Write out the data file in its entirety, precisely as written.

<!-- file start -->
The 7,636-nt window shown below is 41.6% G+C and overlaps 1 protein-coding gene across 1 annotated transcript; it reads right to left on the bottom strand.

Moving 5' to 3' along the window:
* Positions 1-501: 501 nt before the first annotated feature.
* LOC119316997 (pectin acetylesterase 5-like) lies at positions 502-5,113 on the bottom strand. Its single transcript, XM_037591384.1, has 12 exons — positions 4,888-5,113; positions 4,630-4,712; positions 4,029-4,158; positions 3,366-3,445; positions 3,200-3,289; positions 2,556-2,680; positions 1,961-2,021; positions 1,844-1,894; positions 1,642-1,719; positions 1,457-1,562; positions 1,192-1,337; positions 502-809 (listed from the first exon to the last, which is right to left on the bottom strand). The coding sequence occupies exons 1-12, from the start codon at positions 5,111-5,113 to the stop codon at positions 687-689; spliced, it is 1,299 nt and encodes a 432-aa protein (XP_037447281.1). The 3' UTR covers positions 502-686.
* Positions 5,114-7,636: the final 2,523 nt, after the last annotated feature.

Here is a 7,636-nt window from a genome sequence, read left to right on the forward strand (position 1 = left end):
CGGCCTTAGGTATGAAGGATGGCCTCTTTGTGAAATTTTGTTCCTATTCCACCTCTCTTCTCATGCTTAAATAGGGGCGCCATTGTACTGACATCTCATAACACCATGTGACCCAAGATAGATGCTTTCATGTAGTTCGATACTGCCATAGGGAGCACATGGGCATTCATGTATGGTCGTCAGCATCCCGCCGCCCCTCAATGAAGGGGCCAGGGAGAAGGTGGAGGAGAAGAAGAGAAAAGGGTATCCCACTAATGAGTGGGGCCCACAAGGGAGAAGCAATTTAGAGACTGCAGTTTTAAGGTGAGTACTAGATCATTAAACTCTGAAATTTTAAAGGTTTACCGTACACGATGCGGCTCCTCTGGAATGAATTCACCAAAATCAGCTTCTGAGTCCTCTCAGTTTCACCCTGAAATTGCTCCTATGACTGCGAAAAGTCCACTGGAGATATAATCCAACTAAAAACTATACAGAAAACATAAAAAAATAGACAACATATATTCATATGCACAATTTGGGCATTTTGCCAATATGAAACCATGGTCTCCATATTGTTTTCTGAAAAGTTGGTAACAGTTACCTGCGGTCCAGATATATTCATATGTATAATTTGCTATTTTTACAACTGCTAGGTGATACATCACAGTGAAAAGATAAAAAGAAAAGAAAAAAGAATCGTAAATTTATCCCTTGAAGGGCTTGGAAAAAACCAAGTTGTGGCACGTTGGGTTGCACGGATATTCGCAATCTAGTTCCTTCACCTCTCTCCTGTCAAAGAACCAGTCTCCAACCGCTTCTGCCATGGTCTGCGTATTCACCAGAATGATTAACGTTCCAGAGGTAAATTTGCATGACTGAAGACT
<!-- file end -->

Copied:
The 7,636-nt window shown below is 41.6% G+C and overlaps 1 protein-coding gene across 1 annotated transcript; it reads right to left on the bottom strand.

Moving 5' to 3' along the window:
* Positions 1-501: 501 nt before the first annotated feature.
* LOC119316997 (pectin acetylesterase 5-like) lies at positions 502-5,113 on the bottom strand. Its single transcript, XM_037591384.1, has 12 exons — positions 4,888-5,113; positions 4,630-4,712; positions 4,029-4,158; positions 3,366-3,445; positions 3,200-3,289; positions 2,556-2,680; positions 1,961-2,021; positions 1,844-1,894; positions 1,642-1,719; positions 1,457-1,562; positions 1,192-1,337; positions 502-809 (listed from the first exon to the last, which is right to left on the bottom strand). The coding sequence occupies exons 1-12, from the start codon at positions 5,111-5,113 to the stop codon at positions 687-689; spliced, it is 1,299 nt and encodes a 432-aa protein (XP_037447281.1). The 3' UTR covers positions 502-686.
* Positions 5,114-7,636: the final 2,523 nt, after the last annotated feature.

Here is a 7,636-nt window from a genome sequence, read left to right on the forward strand (position 1 = left end):
CGGCCTTAGGTATGAAGGATGGCCTCTTTGTGAAATTTTGTTCCTATTCCACCTCTCTTCTCATGCTTAAATAGGGGCGCCATTGTACTGACATCTCATAACACCATGTGACCCAAGATAGATGCTTTCATGTAGTTCGATACTGCCATAGGGAGCACATGGGCATTCATGTATGGTCGTCAGCATCCCGCCGCCCCTCAATGAAGGGGCCAGGGAGAAGGTGGAGGAGAAGAAGAGAAAAGGGTATCCCACTAATGAGTGGGGCCCACAAGGGAGAAGCAATTTAGAGACTGCAGTTTTAAGGTGAGTACTAGATCATTAAACTCTGAAATTTTAAAGGTTTACCGTACACGATGCGGCTCCTCTGGAATGAATTCACCAAAATCAGCTTCTGAGTCCTCTCAGTTTCACCCTGAAATTGCTCCTATGACTGCGAAAAGTCCACTGGAGATATAATCCAACTAAAAACTATACAGAAAACATAAAAAAATAGACAACATATATTCATATGCACAATTTGGGCATTTTGCCAATATGAAACCATGGTCTCCATATTGTTTTCTGAAAAGTTGGTAACAGTTACCTGCGGTCCAGATATATTCATATGTATAATTTGCTATTTTTACAACTGCTAGGTGATACATCACAGTGAAAAGATAAAAAGAAAAGAAAAAAGAATCGTAAATTTATCCCTTGAAGGGCTTGGAAAAAACCAAGTTGTGGCACGTTGGGTTGCACGGATATTCGCAATCTAGTTCCTTCACCTCTCTCCTGTCAAAGAACCAGTCTCCAACCGCTTCTGCCATGGTCTGCGTATTCACCAGAATGATTAACGTTCCAGAGGTAAATTTGCATGACTGAAGACT